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Mong Kok riot

Public barred from courtroom at Edward Leung’s Mong Kok riot trial after picture of jurors leaked by email

Less than an hour after presiding judge announced removal, jury returned to find pro-independence activist guilty of rioting but clearing him of incitement

PUBLISHED : Friday, 18 May, 2018, 5:17pm
UPDATED : Monday, 28 May, 2018, 8:44am

Members of the public were booted out of the courtroom less than an hour before Hong Kong pro-independence activist Edward Leung Tin-kei heard his fate in the Mong Kok riot trial on Friday.

Someone had taken a photo of at least four of the nine jurors and sent it to an email account belonging to the judiciary’s complaints office, flouting the rule that photography is not allowed in Hong Kong courts.

At about 4.30pm, presiding judge Madam Justice Anthea Pang Po-kam reconvened the session to tell the court about the photo. An accompanying line in the email stated “there is a lot more”, Pang said.

A police source said the photo was taken inside the courtroom.

The jury had been cloistered in the High Court since early afternoon on Wednesday to deliberate on their decision, after about 50 days of hearings.

Note to judge indicates Mong Kok riot trial jurors still undecided

Pang told the 30 or so people in court that someone who had been attending the hearings was not following the rules. She had, during the course of the hearing, specifically stated that photography was banned and had issued an additional court order.

“Although the court has no way to ascertain its aims, the act has brought risk to the integrity of this trial,” she stressed, saying the incident could pressure the jurors and “subject them to interference”.

She announced that members of the public were no longer allowed in the courtroom, but they could still watch the video streaming of the verdict on televisions in the court lobby, which was an extension of the courtroom during the trial.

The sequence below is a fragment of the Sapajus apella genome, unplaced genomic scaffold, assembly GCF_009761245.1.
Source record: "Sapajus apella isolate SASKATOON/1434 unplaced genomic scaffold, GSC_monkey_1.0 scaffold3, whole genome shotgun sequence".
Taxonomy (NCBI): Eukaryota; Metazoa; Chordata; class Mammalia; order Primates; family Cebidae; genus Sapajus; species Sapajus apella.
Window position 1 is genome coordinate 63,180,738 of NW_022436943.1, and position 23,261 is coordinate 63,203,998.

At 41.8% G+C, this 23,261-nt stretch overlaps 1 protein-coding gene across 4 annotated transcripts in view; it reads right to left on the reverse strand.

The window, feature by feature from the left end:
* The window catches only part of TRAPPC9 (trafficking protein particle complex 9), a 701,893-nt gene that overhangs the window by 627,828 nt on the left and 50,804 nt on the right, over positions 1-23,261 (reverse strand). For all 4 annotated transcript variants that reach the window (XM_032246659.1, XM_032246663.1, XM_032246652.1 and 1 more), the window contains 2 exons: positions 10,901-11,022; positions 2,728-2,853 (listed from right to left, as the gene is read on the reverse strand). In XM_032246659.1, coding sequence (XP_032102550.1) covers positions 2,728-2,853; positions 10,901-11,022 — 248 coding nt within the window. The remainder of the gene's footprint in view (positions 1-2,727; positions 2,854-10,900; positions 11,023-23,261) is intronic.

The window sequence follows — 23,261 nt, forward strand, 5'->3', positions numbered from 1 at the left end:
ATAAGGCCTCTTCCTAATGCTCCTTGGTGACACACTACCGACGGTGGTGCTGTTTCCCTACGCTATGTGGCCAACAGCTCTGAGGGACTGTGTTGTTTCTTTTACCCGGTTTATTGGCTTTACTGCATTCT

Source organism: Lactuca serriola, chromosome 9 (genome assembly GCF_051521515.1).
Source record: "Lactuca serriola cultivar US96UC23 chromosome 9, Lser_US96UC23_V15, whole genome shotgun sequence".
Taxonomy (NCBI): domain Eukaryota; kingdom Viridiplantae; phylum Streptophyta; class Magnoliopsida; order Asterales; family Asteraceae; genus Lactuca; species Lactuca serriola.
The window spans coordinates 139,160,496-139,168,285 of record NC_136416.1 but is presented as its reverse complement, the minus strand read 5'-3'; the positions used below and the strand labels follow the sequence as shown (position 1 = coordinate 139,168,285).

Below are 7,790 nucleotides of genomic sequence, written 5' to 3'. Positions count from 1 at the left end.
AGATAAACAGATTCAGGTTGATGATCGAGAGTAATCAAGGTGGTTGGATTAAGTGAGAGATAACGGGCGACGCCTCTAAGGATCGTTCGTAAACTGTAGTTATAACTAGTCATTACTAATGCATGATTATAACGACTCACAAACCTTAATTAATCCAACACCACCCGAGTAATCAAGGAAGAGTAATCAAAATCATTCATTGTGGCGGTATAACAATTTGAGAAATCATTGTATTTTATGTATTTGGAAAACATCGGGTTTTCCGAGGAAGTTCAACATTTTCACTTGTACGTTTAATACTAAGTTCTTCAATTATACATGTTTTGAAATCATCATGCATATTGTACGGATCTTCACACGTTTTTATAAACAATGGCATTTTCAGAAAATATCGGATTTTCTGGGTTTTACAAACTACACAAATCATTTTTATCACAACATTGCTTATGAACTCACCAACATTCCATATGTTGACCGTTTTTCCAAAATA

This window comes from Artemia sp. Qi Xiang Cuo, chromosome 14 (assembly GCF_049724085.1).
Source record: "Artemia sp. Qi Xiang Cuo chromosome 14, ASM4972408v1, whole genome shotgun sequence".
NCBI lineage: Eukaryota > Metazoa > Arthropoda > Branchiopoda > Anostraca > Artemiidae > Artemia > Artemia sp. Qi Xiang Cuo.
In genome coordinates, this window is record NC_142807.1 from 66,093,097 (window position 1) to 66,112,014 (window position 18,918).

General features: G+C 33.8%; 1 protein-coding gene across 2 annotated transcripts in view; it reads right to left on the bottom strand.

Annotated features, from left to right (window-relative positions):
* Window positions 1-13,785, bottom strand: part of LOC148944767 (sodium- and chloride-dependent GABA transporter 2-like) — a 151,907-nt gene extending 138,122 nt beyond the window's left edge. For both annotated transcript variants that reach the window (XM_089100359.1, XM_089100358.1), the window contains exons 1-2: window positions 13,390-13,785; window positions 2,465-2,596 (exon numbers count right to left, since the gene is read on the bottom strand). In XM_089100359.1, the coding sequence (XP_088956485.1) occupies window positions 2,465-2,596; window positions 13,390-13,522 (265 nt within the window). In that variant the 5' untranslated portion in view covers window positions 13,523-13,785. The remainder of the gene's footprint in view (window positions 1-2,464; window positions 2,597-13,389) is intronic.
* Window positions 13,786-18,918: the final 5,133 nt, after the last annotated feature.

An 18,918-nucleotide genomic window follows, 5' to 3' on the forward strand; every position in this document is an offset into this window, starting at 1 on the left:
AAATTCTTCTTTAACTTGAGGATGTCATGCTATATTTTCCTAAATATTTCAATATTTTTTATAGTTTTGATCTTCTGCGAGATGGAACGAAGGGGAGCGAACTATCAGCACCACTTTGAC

Pang said after the jury reached their verdict, the police would arrange to escort them back to their homes. They could also call a 24-hour hotline if they had any questions.

Jurors told to ‘put politics aside’ as they near verdict in Mong Kok riot trial

The judge added that police had been called in to follow up on the case over the photo.

According to the police source, officers from the Cyber Security and Technology Crime Bureau would be carrying out investigations at the High Court building in Admiralty on Friday night.

Section 7 of the Summary Offences Ordinance states that photography is prohibited in Hong Kong courts and offenders are liable to a fine of HK$2,000 (US$255). Under the common law, any interference with the jury can be considered contempt of court.

Leung, 26, and four others faced incitement, riot and unlawful assembly charges over the riot that took place in Mong Kok, a popular area in the city, on February 8 and 9 in 2016.

Leung was found guilty of rioting but he was cleared of incitement.

Additional reporting by Christy Leung